This post is part of “The Art of Cheese”, a partnership between Honest Cooking and Castello Cheese.
This Blonde French Onion Soup is a deliciously creamy twist on the classic version with the added bonus of rich aged Havarti cheese.
By Kimberly Killebrew
French onion soup is rather sentimental to me. It played a special part in the dating years of my husband and I. While he was still in medical school we would go out to eat occasionally but not very often. For one, like most med school students he was on a shoestring budget, but even more because we both enjoyed cooking together. An ideal date for us was making French onion soup together and Todd would sometimes make his famous French Silk Pie for dessert. We’d put on some old records (yes, records) like Frank Sinatra, Ella Fitzgerald, Andy Williams or some instrumental records from some of the old band leaders, and enjoy a deliciously rich and cheesy bowl of French onion soup. We’d spend the evening talking, going for walk, and then it was time for one of us to head home. Those are wonderful memories. And not much has changed. We still enjoy good food, cooking together, listening to old records, going for walks, and talking into the late hours of the night.
Here is a delicious twist on the classic French onion soup inspired by some fabulous cheese I recently sampled. I’m a little obsessed with cheese and something of a cheese critic. Castello’s cheeses are among the best I’ve ever had. This time I was able to sample their Aged Havarti. Described as a “rich, creamy cheese with notes of butter and caramel and aged 12 months to encourage a crystalline texture,” Castello’s Aged Havarti is simply divine.
It was eating this Aged Havarti that inspired my Blonde French Onion Soup. While I was savoring it, I imagined how incredible it would be in a soup…a creamy soup…a creamy onion soup…sprinkled on a toasted baguette…yes! And I was right. It is incredible.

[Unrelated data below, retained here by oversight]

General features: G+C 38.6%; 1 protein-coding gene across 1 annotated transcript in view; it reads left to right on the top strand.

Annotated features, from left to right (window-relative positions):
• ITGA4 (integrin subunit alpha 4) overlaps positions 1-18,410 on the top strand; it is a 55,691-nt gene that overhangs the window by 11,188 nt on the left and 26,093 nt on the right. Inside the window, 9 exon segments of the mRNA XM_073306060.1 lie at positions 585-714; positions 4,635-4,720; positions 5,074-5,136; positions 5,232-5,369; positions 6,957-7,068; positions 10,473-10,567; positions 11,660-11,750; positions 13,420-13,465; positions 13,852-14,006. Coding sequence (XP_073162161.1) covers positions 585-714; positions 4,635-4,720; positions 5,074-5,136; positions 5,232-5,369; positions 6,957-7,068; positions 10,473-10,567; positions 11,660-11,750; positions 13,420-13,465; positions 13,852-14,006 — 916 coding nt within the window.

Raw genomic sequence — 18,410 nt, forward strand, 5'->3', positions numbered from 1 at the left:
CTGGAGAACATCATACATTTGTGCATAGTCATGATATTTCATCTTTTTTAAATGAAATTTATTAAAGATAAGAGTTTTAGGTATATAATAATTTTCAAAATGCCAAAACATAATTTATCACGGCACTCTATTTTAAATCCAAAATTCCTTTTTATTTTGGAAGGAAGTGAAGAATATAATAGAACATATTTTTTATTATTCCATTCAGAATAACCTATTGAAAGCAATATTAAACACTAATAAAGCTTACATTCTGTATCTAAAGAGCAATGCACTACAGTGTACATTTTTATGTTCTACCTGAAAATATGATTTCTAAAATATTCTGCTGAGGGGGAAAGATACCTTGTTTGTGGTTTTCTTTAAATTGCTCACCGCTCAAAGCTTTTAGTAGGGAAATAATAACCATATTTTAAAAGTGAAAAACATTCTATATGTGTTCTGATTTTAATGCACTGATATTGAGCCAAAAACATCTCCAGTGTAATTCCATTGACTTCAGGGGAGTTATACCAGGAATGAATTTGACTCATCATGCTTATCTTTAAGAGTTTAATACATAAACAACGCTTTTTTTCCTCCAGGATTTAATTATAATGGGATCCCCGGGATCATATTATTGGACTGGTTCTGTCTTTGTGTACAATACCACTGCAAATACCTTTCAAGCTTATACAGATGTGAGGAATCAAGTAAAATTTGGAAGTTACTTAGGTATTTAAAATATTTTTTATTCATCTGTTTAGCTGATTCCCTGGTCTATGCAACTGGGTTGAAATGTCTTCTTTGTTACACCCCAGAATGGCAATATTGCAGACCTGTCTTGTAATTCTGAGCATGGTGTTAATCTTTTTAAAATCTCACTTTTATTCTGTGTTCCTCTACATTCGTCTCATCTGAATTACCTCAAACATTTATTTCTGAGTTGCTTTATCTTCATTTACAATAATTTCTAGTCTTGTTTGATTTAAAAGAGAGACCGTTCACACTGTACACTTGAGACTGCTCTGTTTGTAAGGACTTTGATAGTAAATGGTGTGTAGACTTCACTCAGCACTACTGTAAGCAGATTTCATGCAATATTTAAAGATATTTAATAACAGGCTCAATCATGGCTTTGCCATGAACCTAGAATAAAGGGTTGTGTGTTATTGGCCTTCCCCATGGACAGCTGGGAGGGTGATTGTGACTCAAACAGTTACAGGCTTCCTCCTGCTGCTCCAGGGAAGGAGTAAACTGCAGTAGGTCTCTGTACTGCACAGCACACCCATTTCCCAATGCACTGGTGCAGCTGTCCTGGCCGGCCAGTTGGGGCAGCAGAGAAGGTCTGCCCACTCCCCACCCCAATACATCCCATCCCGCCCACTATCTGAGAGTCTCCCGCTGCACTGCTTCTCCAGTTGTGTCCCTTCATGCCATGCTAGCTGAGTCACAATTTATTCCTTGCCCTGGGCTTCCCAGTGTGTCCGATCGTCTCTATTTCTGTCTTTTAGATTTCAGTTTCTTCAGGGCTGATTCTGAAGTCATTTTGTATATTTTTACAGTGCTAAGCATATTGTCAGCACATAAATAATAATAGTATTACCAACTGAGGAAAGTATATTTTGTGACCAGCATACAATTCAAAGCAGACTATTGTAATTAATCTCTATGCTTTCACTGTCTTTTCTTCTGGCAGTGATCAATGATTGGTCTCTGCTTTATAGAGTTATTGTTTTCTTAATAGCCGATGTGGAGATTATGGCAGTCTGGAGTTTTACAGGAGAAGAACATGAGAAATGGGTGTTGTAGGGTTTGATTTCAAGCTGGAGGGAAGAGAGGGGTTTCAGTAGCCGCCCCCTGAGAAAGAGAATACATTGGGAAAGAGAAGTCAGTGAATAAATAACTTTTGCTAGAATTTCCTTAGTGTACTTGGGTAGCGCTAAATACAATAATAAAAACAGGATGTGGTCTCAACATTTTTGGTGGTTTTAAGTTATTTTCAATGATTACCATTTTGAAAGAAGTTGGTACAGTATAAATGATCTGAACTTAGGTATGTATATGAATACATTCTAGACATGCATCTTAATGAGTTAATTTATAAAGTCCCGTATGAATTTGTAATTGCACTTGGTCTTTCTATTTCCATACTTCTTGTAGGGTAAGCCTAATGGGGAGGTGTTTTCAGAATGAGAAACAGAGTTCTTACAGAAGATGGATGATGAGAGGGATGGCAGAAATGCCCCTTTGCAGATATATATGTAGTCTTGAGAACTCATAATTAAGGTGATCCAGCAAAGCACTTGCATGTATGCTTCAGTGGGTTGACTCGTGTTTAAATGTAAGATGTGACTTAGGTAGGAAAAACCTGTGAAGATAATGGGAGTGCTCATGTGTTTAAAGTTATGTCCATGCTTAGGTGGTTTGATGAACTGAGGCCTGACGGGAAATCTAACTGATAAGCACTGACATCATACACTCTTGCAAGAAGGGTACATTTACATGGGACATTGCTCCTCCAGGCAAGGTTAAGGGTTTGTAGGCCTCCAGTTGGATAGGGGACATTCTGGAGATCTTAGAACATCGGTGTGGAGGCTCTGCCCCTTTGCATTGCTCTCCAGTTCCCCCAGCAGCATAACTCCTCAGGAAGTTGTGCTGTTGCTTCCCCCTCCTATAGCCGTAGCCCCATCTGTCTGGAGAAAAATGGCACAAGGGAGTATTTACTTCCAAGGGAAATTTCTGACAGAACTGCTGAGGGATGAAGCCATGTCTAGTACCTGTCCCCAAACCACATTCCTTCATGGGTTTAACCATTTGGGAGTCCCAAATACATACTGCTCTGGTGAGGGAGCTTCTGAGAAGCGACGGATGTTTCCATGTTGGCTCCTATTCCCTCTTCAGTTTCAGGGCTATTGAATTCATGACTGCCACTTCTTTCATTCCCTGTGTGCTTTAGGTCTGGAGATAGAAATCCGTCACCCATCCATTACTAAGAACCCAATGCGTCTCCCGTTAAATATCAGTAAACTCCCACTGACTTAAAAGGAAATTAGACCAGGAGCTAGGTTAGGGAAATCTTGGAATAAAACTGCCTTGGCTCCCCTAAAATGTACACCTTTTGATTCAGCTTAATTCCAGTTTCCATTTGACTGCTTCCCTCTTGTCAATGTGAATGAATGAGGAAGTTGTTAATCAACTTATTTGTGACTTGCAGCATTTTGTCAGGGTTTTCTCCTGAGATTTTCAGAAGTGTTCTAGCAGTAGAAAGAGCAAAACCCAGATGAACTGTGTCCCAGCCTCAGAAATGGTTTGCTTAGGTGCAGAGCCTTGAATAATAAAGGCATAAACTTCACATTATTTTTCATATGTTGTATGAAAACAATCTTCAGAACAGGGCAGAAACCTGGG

Castello’s Aged Havarti Cheese pairs perfectly with this soup. And as for what was left of it…my husband and I lovingly fought over who got to eat the rest.
- 2 pound yellow onions, halved and thinly sliced
- 5 tablespoons butter
- 1 teaspoon sugar
- 2 tablespoons all-purpose flour
- ½ cup dry white wine
- 4 cups quality chicken stock (vegetarians: use vegetable stock)
- 2 cups heavy cream
- ½ teaspoon minced fresh thyme
- 1 teaspoon salt
- 4 1-inch slices baguette bread
- 1 cup shredded Castello Aged Havarti or other quality aged, flavorful cheese
- Chopped fresh parsley for garnish
- Melt the butter in a Dutch oven over medium-low heat and add the onions and sugar. Cover and cook for 20 minutes, stirring occasionally. Uncover, increase the heat to medium and cook until lightly browned, another 20-25 minutes.
- Add the flour and stir until incorporated. Add the white wine and bring to a rapid boil for a minute. Add the chicken stock and salt, return to a boil, reduce the heat and simmer, covered, for 25 minutes. Add the cream and thyme and cook for a few more minutes to heat through.
- Preheat the oven to 400 degrees F. Place the baguette slices on a lined cookie sheet and sprinkle with the cheese. Bake for a few minutes, just until the cheese is bubbly and the edges of the baguette are lightly browned. Ladle the hot soup into bowls, place a cheese-baked baguette in each bowl and serve immediately sprinkled with a little fresh chopped parsley. Alternatively, place the unbaked baguette slices in oven-proof bowls, sprinkle with cheese, and bake. Carefully remove the hot bowls from the oven and serve immediately.
Raised in Western Europe, widely traveled, and currently residing near Seattle with her husband and children, Kimberly loves preparing and experimenting with a large range of flavors and cuisines. This is reflected in her food blog, The Daring Gourmet, where she invites all to “tour the world through your taste buds.” Passionate cook, recipe developer and photo enthusiast, her culinary repertoire includes everything from gourmet to simple comfort food, and, as she puts it, “simply downright good eats.”